Skip to main content

Diversity and inclusion: Neurodiversity what you need to know

Posted by: , Posted on: - Categories: Guest blog, Security and Diversity

Hello everyone. My name is Steve and I am the Digital Assurance Manager, in the Department for Transport. 

I am neurodiverse (dyslexic to be more specific) and this means that my disability is invisible. I’ve been a civil servant since 1997 and I’m pleased to see that that diversity and inclusion is becoming an important discussion topic. 

I know why inclusion and diversity is important to me but I’m going to write about why it’s important to everyone. I’ll start by focusing on the point made above, which is that not all protected characteristics are visible. Many are not static, meaning that they can become more or less severe as people progress through life. This could, for example, mean that a close relative or friend is neurodiverse but you wouldn’t recognise that just by looking at or even talking to them.

Increasing diversity and inclusion in our workplace strengthens the skill sets we have in the workplace. I can think very differently from neurotypical people. For example, I recently presented on neurodiversity to senior leaders and was the only person to notice that all pictures on the wall linked to transport. That’s a strength, seeing different factors to consider and having different ideas on solutions to problems.

Within my profession, information security, it is important to be able to think creatively but at the same time to develop robust processes that people can understand and follow. Neurodiverse people can be extremely strong in these two skill areas. I can review risk assessments, offer different perspectives and strengthen the outcome, which adds value to the business. This can often act as an enabler, which is important when building relationships with people from other areas of the business and this raises the profile of the work we do.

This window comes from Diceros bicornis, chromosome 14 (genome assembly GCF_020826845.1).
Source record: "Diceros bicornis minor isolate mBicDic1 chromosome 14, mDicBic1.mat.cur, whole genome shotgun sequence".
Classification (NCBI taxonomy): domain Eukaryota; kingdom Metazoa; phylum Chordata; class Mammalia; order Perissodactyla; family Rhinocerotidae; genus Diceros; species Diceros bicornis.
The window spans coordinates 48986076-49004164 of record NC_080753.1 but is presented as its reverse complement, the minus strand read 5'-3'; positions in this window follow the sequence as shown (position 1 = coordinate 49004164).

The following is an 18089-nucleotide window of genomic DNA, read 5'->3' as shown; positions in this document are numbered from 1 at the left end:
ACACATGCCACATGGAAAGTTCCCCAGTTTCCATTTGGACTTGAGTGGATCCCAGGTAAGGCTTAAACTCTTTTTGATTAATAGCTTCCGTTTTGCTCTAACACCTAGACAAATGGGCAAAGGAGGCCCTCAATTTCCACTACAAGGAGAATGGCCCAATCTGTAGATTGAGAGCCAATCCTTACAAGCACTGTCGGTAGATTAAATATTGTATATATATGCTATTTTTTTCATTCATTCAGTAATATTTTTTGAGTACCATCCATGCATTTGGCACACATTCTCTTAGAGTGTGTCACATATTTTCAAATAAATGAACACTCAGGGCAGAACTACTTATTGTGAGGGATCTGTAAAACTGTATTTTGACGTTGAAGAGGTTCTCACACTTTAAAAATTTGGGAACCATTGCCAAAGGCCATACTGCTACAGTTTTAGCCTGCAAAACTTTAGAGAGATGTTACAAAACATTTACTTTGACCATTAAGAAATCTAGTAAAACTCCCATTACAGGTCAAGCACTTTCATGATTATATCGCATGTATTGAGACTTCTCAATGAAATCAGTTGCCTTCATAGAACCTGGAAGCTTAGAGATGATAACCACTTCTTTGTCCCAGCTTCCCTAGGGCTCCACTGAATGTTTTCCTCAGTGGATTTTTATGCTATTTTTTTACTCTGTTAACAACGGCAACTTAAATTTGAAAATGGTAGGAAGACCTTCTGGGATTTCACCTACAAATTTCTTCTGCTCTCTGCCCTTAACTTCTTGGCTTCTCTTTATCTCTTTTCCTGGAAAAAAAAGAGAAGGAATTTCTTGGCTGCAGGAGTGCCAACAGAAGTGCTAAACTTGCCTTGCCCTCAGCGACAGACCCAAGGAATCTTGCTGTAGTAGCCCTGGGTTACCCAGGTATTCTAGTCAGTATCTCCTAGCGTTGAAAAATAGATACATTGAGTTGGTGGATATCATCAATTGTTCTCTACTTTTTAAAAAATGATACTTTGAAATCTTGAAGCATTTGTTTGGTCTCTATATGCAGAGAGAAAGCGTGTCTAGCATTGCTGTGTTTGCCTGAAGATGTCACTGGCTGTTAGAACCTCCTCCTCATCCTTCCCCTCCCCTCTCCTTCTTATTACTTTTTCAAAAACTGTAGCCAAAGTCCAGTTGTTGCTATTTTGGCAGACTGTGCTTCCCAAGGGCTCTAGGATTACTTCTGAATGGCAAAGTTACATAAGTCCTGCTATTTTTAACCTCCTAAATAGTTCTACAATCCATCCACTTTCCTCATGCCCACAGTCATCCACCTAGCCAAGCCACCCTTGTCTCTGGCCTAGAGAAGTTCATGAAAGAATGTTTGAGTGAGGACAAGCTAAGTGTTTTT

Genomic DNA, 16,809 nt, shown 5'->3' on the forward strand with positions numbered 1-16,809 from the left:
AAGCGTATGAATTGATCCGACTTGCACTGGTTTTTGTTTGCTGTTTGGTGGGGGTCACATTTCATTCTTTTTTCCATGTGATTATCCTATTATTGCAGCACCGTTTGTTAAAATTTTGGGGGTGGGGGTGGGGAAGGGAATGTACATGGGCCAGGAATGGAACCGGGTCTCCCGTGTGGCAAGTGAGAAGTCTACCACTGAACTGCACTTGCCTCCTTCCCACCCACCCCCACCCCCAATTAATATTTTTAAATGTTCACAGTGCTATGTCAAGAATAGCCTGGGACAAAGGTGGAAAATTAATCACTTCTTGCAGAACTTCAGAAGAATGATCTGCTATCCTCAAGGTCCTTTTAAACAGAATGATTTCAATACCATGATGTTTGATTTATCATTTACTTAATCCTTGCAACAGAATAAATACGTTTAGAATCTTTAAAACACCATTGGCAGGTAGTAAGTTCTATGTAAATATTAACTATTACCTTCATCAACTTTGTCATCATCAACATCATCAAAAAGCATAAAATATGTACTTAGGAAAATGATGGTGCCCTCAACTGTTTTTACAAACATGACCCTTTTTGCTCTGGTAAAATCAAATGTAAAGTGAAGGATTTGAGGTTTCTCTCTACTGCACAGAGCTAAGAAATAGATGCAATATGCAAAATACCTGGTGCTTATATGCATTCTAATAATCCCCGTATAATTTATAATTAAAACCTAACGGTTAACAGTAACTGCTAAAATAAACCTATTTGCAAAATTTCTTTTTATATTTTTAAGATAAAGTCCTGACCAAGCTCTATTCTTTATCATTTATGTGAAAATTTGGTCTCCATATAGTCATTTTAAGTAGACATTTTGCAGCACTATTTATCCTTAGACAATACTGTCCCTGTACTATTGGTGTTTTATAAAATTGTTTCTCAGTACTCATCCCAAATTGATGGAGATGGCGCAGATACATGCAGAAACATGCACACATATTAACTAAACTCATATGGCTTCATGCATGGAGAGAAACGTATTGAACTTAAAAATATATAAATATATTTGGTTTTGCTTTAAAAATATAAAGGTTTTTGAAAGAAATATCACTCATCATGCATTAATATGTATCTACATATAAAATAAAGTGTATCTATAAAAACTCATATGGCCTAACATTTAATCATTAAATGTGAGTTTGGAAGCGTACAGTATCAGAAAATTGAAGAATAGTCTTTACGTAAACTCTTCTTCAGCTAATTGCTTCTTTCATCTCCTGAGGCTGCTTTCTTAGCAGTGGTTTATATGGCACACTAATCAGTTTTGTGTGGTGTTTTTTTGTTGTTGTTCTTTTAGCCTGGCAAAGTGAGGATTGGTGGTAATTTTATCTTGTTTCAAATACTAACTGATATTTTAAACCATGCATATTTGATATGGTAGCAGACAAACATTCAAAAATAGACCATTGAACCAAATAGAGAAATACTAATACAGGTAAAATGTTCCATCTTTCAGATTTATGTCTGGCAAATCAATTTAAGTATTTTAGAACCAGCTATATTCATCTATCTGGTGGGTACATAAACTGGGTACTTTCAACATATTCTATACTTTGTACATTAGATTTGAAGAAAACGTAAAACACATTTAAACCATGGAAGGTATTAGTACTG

I am passionate about diversity and inclusion and my day job can benefit this agenda but, likewise, my diversity and inclusion interests can benefit my day job. For example, I am an active member of the Neurodiversity Network within the Department for Transport. They were interested to know whether it is possible to print from home and I was able to share a new Printing at Home Policy, which I had written when regular home working started. This was very important to neurodiverse colleagues because some find it difficult to read from a screen. At the same time, neurodiverse colleagues have greater knowledge of the role of the Information and Assurance Team and this has increased our visibility.

I want to finish with challenges for everyone. First, to my neurodiverse colleagues (or anyone with a protected characteristic for that matter), I want you to challenge yourselves to raise awareness of neurodiversity (and the benefits of diversity) and how your strengths can positively contribute to the business. You will have different strengths, some of which may be unique in your business area. I encourage you to use these. You may need to ask for reasonable adjustments to help you reach your potential and the civil service provision for these adjustments is good.

Second, I challenge everyone to learn more about the diversity of their teams and how the combined skill sets can improve quality and speed, so that outcomes are delivered faster and are better informed. This may mean that different people are given very different tasks, even though they’re in the same role. We need to move away from the one size fits all approach and focus on the strengths of people.

The civil service is committed to be the most inclusive employer by 2025. Everyone has a part to play and the importance of representing the communities that we serve cannot be underestimated. How will you contribute to this important agenda?

Sharing and comments

Share this page


  1. Comment by Gavin Thomas posted on

    Thank you Steve for sharing with us your story.

    I can confirm that within the Foreign and Commonwealth Office, we have a Staff Association called ENABLE that supports colleagues with both visible and non visible conditions and an FCO Neurodiversity Network. Both are proactive in looking to increase awareness and understanding and ensure that we have a workplace that is inclusive.

  2. Comment by Kevin Woolley posted on

    Thank you for sharing this Steve - a really interesting and helpful blog. I particularly like your observation about making the most of the strengths of the people in our teams and how neurodiverse colleagues can add so much to that collection of skills and yet we might be completely unaware that those skills exist.